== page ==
The Perks of Being a Wallflower
Published August 14, 2012 (Orig. 1999)
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About The Perks of Being a Wallflower
Read the cult-favorite coming-of-age story that takes a sometimes heartbreaking, often hysterical, and always honest look at high school in all its glory. Now a major motion picture starring Logan Lerman and Emma Watson, The Perks of Being a Wallflower is a funny, touching, and haunting modern classic.
The critically acclaimed debut novel from Stephen Chbosky, Perks follows observant “wallflower” Charlie as he charts a course through the strange world between adolescence and adulthood. First dates, family drama, and new friends. Sex, drugs, and The Rocky Horror Picture Show. Devastating loss, young love, and life on the fringes. Caught between trying to live his life and trying to run from it, Charlie must learn to navigate those wild and poignant roller-coaster days known as growing up.
A years-long #1 New York Times bestseller, an American Library Association Best Book for Young Adults and Best Book for Reluctant Readers, and with millions of copies in print, this novel for teen readers (or “wallflowers” of more-advanced age) will make you laugh, cry, and perhaps feel nostalgic for those moments when you, too, tiptoed onto the dance floor of life.
I read this book (last year!) because a friend recommended it, and I’d been curious about it already. I already owned a copy, so it was an easy choice. One of the few things I knew about the book going in was that it’s been challenged or banned a LOT in schools, so I figured there would be some heavy content.
My copy of THE PERKS OF BEING A WALLFLOWER has editorial reviews on the first page, so those were the first thing I read. Let me just say I have some questions for the person who reviewed this book for the LA Times. This is from the review: “Charlie is such a completely good, pure human being… In this culture where adolescence is a dirty word, I hope nothing bad happens to this kid.”
I’m not sure I read the same book that person did, because like… wow. SO MANY BAD THINGS HAPPENED TO CHARLIE!! It makes me wonder, does this person think those things weren’t so bad? Did this person accidentally skip those scenes or something? Not to spoil the story or anything, but seriously. This is not a light read. It’s a compelling, aching read. I think it lives up to the comparisons to Holden Caulfield in CATCHER IN THE RYE. But I’d never call it light.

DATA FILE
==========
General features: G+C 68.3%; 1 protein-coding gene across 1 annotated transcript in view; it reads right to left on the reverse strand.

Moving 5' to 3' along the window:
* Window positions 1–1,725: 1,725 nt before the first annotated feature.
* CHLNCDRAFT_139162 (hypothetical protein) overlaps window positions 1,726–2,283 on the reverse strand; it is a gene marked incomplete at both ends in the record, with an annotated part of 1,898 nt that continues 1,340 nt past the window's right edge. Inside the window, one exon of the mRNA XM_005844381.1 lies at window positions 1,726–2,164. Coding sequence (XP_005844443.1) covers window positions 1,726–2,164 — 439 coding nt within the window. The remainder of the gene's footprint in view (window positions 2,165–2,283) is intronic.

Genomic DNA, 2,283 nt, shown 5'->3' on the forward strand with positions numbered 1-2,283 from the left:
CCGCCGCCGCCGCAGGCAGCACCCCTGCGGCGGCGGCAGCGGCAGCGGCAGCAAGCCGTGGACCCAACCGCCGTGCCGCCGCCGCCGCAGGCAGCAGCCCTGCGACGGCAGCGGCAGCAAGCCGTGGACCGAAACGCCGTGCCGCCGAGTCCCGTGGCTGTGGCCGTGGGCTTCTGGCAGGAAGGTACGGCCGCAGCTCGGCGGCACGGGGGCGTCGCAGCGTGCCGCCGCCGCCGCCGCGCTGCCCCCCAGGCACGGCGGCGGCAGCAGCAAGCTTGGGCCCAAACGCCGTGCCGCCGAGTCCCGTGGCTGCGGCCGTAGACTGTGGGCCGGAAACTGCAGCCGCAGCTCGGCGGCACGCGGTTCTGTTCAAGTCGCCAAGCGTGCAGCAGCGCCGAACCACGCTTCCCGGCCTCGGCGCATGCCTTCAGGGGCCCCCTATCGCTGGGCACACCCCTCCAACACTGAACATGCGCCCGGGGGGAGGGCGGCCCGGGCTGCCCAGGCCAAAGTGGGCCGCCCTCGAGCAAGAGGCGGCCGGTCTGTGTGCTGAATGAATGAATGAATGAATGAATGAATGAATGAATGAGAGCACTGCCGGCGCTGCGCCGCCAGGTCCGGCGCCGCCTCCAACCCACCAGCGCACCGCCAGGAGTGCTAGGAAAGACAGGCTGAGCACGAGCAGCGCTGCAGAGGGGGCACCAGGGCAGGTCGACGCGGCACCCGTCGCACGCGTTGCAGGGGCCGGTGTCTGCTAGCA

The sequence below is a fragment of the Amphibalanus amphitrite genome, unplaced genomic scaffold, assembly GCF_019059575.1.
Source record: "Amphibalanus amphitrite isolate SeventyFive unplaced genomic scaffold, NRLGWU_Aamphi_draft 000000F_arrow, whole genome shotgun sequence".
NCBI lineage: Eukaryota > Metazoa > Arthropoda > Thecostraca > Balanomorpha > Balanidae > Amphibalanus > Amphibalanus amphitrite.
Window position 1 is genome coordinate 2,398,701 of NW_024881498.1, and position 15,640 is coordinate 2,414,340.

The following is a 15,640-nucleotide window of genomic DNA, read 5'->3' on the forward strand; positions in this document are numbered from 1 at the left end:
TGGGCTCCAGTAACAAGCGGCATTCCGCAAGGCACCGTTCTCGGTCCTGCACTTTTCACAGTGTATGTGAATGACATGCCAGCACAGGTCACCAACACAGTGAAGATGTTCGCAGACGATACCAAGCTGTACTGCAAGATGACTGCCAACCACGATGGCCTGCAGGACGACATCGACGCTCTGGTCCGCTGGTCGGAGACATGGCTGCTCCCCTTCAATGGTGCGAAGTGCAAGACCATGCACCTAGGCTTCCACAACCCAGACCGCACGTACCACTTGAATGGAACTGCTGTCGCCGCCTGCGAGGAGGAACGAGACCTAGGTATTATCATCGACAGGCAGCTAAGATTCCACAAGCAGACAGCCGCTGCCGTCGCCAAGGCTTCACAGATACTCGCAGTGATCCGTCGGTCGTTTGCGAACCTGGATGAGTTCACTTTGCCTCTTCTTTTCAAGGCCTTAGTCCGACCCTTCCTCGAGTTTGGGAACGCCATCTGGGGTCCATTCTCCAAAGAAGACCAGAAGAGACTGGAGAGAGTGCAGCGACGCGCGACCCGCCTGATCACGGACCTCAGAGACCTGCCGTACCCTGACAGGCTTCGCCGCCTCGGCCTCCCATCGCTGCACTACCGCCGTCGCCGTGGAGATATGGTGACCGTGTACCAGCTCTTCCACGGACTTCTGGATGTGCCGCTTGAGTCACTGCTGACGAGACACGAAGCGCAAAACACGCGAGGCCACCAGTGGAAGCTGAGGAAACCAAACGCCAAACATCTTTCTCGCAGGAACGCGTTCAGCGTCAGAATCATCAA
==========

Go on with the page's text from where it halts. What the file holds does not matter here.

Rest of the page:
Please do not pick up this book thinking you’ll make it to the back cover carrying the hope that nothing bad will happen to Charlie.
So… what did I love about this book? I loved the friendships between Charlie, Sam, and Patrick. I liked the way they were protective of each other and listened to each other. In the relationship between Sam and Charlie especially, I liked the way she challenged him to take action and make choices for himself. I liked that she tried not to judge him as he struggled to figure things out.
I think readers who enjoyed LOOKING FOR ALASKA by John Green or SURRENDER YOUR SONS by Adam Sass will like this book.
Content Notes for The Perks of Being a Wallflower
Content warning for suicide, rape, sexual abuse, homophobic slurs, graphic violence, alcohol and drug use. Details below.
Recommended for Ages 16 up.
One of Charlie’s best friends, Patrick, is gay.
Profanity/Crude Language Content
Extreme profanity used pretty frequently.
Kissing between boy and girl. Kissing between two boys. References to sex between two boys. A couple scenes shows making out between a boy and girl without their shirts. In one scene, they touch each other sexually.
One scene shows a boy raping a girl. In another scene, a character remembers being sexually abused as a child. Other scenes reference the fact that a character was sexually abused and that it ruined her life.
There’s a reference late in the book to the sexual abuse of a child, but it’s referred to as a man “fooling around” with the child, which implies that it isn’t criminal or serious, which it is.
A boy hits Charlie’s sister. Charlie beats up a kid at school who was bullying him. A boy’s father walks in on him having sex with another boy and begins hitting him. A boy directs a homophobic slur at another boy. He and his friends beat the boy up. Charlie joins the fight trying to even the odds against his friend.
Early in the book we learn that one of Charlie’s friends committed suicide. He gave Charlie a poem before he died which includes a graphic description of suicide at the end of it.
A boy begins using alcohol and drugs daily. Charlie drinks alcohol with his friends, smokes pot, and tries LSD. Sam and Patrick smoke cigarettes, too. Charlie begins smoking cigarettes.
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